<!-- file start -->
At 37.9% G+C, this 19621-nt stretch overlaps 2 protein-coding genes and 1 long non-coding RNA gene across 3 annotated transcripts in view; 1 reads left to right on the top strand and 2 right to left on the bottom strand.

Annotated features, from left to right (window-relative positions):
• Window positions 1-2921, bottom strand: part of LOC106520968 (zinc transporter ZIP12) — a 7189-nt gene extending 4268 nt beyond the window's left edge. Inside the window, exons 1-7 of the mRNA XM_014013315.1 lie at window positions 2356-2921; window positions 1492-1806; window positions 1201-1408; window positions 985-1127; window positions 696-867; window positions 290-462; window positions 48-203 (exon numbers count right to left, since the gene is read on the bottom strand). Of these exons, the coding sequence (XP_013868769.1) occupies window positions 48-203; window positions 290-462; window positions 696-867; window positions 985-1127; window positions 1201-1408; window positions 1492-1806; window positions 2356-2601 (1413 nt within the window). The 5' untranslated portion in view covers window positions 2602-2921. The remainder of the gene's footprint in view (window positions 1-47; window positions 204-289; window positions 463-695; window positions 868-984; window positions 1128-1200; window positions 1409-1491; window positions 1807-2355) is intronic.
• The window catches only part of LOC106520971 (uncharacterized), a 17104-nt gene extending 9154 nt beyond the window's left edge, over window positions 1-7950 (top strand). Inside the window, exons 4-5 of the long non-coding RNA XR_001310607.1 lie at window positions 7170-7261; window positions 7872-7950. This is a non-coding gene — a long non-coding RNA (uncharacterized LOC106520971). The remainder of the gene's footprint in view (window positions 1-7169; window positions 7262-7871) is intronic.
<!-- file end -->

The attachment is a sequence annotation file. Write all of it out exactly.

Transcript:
At 37.9% G+C, this 19621-nt stretch overlaps 2 protein-coding genes and 1 long non-coding RNA gene across 3 annotated transcripts in view; 1 reads left to right on the top strand and 2 right to left on the bottom strand.

Annotated features, from left to right (window-relative positions):
• Window positions 1-2921, bottom strand: part of LOC106520968 (zinc transporter ZIP12) — a 7189-nt gene extending 4268 nt beyond the window's left edge. Inside the window, exons 1-7 of the mRNA XM_014013315.1 lie at window positions 2356-2921; window positions 1492-1806; window positions 1201-1408; window positions 985-1127; window positions 696-867; window positions 290-462; window positions 48-203 (exon numbers count right to left, since the gene is read on the bottom strand). Of these exons, the coding sequence (XP_013868769.1) occupies window positions 48-203; window positions 290-462; window positions 696-867; window positions 985-1127; window positions 1201-1408; window positions 1492-1806; window positions 2356-2601 (1413 nt within the window). The 5' untranslated portion in view covers window positions 2602-2921. The remainder of the gene's footprint in view (window positions 1-47; window positions 204-289; window positions 463-695; window positions 868-984; window positions 1128-1200; window positions 1409-1491; window positions 1807-2355) is intronic.
• The window catches only part of LOC106520971 (uncharacterized), a 17104-nt gene extending 9154 nt beyond the window's left edge, over window positions 1-7950 (top strand). Inside the window, exons 4-5 of the long non-coding RNA XR_001310607.1 lie at window positions 7170-7261; window positions 7872-7950. This is a non-coding gene — a long non-coding RNA (uncharacterized LOC106520971). The remainder of the gene's footprint in view (window positions 1-7169; window positions 7262-7871) is intronic.